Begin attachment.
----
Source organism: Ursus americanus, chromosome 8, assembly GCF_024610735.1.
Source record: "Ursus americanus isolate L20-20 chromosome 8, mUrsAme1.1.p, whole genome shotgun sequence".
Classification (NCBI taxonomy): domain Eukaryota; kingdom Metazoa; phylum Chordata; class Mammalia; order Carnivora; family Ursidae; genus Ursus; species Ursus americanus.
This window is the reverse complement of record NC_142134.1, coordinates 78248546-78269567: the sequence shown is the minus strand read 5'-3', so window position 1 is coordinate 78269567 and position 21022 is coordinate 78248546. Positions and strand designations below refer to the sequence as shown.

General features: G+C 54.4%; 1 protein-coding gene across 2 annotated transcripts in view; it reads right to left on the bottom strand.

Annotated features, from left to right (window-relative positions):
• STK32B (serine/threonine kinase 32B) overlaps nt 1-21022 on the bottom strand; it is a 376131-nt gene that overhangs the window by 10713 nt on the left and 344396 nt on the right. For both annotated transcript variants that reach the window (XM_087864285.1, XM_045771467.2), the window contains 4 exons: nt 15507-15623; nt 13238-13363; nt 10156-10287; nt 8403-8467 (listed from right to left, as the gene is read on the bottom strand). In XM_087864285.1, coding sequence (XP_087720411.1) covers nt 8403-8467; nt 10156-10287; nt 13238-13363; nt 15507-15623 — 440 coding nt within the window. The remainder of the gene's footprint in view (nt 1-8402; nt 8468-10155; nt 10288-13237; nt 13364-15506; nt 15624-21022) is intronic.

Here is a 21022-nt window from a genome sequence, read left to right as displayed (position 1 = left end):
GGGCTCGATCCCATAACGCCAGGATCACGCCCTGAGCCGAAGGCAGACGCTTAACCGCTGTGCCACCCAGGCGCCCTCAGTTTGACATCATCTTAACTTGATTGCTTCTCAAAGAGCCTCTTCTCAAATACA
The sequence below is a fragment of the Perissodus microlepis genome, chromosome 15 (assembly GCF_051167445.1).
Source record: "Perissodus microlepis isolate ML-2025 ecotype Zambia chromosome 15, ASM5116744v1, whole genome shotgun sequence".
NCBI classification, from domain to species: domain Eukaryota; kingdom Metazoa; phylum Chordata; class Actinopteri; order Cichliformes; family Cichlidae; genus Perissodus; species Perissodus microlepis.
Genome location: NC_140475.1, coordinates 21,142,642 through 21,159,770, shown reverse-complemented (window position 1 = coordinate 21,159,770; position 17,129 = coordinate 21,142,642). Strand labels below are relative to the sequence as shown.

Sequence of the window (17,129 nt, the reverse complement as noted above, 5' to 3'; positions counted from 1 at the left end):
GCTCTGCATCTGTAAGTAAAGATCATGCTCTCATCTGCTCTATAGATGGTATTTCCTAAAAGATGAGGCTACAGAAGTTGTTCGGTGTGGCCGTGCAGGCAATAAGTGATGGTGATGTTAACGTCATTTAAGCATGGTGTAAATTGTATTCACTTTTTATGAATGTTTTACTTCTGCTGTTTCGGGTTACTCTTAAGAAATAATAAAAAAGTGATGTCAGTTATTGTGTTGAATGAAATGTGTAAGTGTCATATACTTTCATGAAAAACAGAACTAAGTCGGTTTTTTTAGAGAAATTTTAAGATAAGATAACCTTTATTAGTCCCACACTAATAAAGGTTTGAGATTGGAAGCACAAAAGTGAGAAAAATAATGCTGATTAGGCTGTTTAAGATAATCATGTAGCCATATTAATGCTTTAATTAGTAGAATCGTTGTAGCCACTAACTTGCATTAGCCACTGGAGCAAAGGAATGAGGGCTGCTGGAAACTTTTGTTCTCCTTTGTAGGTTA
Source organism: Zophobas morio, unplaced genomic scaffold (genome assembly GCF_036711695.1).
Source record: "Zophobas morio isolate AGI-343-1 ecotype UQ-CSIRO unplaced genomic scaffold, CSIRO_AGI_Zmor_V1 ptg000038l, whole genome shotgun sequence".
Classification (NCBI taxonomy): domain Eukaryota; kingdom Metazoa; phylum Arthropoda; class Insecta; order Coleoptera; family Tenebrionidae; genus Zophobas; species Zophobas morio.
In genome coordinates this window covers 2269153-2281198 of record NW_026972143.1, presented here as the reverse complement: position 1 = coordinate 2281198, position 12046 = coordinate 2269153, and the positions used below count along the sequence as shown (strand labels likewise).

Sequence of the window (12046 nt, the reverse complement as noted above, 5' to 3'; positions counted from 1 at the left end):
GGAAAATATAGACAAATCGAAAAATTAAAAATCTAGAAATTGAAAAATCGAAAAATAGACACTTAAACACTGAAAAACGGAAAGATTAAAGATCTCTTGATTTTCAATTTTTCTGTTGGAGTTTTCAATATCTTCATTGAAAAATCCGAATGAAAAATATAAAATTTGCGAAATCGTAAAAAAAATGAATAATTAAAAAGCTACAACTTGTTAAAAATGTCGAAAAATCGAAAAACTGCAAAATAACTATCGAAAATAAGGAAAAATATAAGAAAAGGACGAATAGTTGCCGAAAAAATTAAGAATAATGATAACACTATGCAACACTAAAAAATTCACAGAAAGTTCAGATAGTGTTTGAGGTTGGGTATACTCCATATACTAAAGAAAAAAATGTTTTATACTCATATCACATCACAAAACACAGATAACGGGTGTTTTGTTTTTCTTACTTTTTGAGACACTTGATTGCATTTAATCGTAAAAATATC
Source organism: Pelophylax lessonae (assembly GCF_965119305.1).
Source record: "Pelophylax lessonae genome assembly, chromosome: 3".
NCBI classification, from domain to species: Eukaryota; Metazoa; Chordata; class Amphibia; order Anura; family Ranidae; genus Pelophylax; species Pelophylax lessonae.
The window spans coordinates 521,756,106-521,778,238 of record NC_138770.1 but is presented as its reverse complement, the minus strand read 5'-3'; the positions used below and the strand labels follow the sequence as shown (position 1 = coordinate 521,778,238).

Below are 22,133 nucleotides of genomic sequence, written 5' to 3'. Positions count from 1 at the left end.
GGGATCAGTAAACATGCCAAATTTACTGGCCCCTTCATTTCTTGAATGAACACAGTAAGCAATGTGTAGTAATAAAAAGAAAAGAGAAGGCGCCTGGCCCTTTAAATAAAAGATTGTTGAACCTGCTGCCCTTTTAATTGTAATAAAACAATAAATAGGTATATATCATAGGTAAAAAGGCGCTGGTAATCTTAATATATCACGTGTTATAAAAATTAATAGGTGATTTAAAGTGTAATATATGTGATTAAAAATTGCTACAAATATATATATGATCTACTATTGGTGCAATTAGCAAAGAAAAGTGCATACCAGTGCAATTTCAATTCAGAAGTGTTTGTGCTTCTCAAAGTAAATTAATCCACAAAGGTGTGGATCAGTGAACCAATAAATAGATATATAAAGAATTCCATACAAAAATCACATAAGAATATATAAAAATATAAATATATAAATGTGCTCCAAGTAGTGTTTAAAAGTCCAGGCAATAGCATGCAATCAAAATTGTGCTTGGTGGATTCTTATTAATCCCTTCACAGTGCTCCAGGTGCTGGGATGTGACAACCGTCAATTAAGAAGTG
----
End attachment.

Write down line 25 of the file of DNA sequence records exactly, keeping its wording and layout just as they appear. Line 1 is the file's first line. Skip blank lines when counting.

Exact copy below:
The window spans coordinates 521,756,106-521,778,238 of record NC_138770.1 but is presented as its reverse complement, the minus strand read 5'-3'; the positions used below and the strand labels follow the sequence as shown (position 1 = coordinate 521,778,238).